....however, as each name is listed, what matters most in their brief CVs turns out to be their 'professional credentials' whether it be degrees or the names of the former companies for which they worked.

I thought for a moment that the Africans would run an independent course and think differently - as they do on so  many issues - and think more biblically than we Westerners. But no. What matters when writing commentary is not a man's experience in life pastoring and preaching, but his academic qualifications.

The Africans are thinking just like we westerners who think that academic qualifications matter most.

When, O When, will the Church return to Scripture and there discover that what God is looking for - and hence what we should be looking for - are spiritual qualities. What qualifies a man or woman for ministry in the Kingdom is not what letters man bestows, but what unction the Holy Spirit  bestows, not how many hours they have sat in lectures, but how many hours are spent in prayer, not in what institute they were trained, but in Whose Company they have dwelt.

In fact, a really Scriptural approach would require of us to hide our qualifications (lest pride take over) and call them what the apostle Paul called them "I consider them rubbish, that I may gain Christ" ('rubbish', my dear readers may be aware is NIV-polite-speak for 'dung').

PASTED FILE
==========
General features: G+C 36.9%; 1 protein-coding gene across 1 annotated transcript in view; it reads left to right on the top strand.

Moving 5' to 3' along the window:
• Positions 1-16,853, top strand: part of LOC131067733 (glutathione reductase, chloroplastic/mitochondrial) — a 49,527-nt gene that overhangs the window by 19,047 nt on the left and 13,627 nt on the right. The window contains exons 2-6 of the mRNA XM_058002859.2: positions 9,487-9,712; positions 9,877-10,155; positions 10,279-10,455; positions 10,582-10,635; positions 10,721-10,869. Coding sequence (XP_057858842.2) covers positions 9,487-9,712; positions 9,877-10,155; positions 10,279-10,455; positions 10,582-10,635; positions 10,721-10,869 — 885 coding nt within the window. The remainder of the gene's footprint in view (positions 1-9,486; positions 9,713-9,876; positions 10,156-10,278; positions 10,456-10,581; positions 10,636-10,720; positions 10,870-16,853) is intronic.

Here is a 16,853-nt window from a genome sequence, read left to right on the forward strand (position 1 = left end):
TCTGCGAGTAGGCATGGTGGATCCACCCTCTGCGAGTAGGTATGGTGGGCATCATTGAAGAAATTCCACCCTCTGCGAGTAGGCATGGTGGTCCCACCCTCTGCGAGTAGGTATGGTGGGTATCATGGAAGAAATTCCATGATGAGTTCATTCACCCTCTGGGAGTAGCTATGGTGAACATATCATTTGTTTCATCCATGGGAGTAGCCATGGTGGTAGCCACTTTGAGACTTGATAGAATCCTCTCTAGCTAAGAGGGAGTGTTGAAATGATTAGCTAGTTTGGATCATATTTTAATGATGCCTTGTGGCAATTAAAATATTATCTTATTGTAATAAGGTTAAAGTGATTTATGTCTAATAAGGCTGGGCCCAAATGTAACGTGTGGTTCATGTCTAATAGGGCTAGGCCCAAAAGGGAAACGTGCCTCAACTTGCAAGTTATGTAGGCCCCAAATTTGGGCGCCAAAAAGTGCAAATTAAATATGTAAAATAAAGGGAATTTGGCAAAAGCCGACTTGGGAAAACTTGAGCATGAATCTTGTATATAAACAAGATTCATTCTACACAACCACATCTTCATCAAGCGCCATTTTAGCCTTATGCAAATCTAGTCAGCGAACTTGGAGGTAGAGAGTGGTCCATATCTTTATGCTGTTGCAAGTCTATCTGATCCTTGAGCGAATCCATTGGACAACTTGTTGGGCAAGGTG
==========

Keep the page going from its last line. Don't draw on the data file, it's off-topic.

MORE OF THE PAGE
On the last day Jesus will not ask anyone how many degrees they earned nor where they were earned. He will ask much more important questions, such as Did you exercise faith? How did you use the gifts I gave you? Were you humble? Did you exhibit a servant spirit? Have you been a good and faithful servant?

We're to blame you know. I notice that so many of these African Friends studied over in the West, where showing off your qualifications is a national pastime, copied by every Christian publisher.

After saying all of this, I am enjoying the new perspective of this Commentary. We haven't managed, it seems, to have completely squeezed the Africans into our mold.

Tuesday, 8 February 2011

Medicine for the Prayerless

Reasons not to pray
There are a number of reasons Christians may feel unable to pray. Guilt is one, trials another. There is however a universal medicine for the prayerless heart and that is a reminder of the character and glory of our Mediator in heaven, Jesus Christ our Great High Priest.

The medicine in four spoon fulls
The book of Hebrews encourages those who have drifted away to return; and it's chief inducement is to lay before the reader the glory of Jesus Christ, and most especially his ability to act as our sympathetic mediator. Here are four reasons we should pray without ceasing:

(1) Jesus was and is a real man like we are
Jesus was made like his brothers in every way. In his humanity he was, as Paul says "made in the likeness of sinful flesh". That does not mean he was a sinner, but it does mean he was a s close to us as it is possible to imagine - without sin. We are not to imagine that his divinity helped his humanity - so that he wasn't really a human being for he could call on his divinity in a fix. No, he was a real man, who lived a real human life, as we do. And gloriously, he remains a man in heaven now. Able to understand and be moved by our human frail condition. So you can pray knowing God understands what it is like to be a frail human being.